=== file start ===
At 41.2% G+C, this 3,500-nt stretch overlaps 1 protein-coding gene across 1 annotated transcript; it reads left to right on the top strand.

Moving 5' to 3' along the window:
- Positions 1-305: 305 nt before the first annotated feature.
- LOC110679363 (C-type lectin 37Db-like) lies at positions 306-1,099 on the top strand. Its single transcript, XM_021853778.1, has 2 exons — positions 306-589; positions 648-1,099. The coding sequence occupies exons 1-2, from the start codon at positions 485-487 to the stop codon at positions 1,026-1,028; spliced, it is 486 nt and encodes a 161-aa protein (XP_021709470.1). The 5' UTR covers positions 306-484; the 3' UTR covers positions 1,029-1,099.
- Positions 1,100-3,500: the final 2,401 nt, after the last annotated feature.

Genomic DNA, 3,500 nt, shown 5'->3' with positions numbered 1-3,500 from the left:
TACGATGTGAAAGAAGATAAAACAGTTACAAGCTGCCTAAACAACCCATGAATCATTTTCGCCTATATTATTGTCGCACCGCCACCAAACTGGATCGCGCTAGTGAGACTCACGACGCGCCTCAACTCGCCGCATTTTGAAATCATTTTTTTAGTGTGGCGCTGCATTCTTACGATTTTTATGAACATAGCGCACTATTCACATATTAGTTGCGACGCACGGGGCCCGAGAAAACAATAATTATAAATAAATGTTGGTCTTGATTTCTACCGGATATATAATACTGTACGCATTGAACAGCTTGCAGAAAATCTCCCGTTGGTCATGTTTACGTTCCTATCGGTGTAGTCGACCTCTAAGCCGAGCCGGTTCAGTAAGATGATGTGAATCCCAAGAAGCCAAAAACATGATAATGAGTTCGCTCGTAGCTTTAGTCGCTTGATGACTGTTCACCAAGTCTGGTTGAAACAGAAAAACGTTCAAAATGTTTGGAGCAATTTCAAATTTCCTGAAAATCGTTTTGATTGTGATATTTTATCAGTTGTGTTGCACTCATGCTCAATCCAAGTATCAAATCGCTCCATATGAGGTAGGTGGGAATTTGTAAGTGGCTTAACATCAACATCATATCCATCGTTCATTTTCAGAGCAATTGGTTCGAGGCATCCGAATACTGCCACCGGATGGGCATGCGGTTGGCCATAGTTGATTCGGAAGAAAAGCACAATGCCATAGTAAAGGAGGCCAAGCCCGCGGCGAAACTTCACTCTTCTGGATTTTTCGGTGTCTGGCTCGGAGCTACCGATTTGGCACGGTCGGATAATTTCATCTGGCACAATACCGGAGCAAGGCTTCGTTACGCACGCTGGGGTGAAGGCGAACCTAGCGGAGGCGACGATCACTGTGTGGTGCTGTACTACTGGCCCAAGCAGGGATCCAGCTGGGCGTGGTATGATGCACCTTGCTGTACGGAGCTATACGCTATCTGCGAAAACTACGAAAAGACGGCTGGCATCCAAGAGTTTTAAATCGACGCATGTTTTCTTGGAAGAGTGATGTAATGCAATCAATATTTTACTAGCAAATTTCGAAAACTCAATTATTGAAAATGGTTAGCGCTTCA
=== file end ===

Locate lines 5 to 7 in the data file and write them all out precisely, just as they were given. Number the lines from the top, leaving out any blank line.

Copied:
- Positions 1,100-3,500: the final 2,401 nt, after the last annotated feature.

Genomic DNA, 3,500 nt, shown 5'->3' with positions numbered 1-3,500 from the left:
TACGATGTGAAAGAAGATAAAACAGTTACAAGCTGCCTAAACAACCCATGAATCATTTTCGCCTATATTATTGTCGCACCGCCACCAAACTGGATCGCGCTAGTGAGACTCACGACGCGCCTCAACTCGCCGCATTTTGAAATCATTTTTTTAGTGTGGCGCTGCATTCTTACGATTTTTATGAACATAGCGCACTATTCACATATTAGTTGCGACGCACGGGGCCCGAGAAAACAATAATTATAAATAAATGTTGGTCTTGATTTCTACCGGATATATAATACTGTACGCATTGAACAGCTTGCAGAAAATCTCCCGTTGGTCATGTTTACGTTCCTATCGGTGTAGTCGACCTCTAAGCCGAGCCGGTTCAGTAAGATGATGTGAATCCCAAGAAGCCAAAAACATGATAATGAGTTCGCTCGTAGCTTTAGTCGCTTGATGACTGTTCACCAAGTCTGGTTGAAACAGAAAAACGTTCAAAATGTTTGGAGCAATTTCAAATTTCCTGAAAATCGTTTTGATTGTGATATTTTATCAGTTGTGTTGCACTCATGCTCAATCCAAGTATCAAATCGCTCCATATGAGGTAGGTGGGAATTTGTAAGTGGCTTAACATCAACATCATATCCATCGTTCATTTTCAGAGCAATTGGTTCGAGGCATCCGAATACTGCCACCGGATGGGCATGCGGTTGGCCATAGTTGATTCGGAAGAAAAGCACAATGCCATAGTAAAGGAGGCCAAGCCCGCGGCGAAACTTCACTCTTCTGGATTTTTCGGTGTCTGGCTCGGAGCTACCGATTTGGCACGGTCGGATAATTTCATCTGGCACAATACCGGAGCAAGGCTTCGTTACGCACGCTGGGGTGAAGGCGAACCTAGCGGAGGCGACGATCACTGTGTGGTGCTGTACTACTGGCCCAAGCAGGGATCCAGCTGGGCGTGGTATGATGCACCTTGCTGTACGGAGCTATACGCTATCTGCGAAAACTACGAAAAGACGGCTGGCATCCAAGAGTTTTAAATCGACGCATGTTTTCTTGGAAGAGTGATGTAATGCAATCAATATTTTACTAGCAAATTTCGAAAACTCAATTATTGAAAATGGTTAGCGCTTCA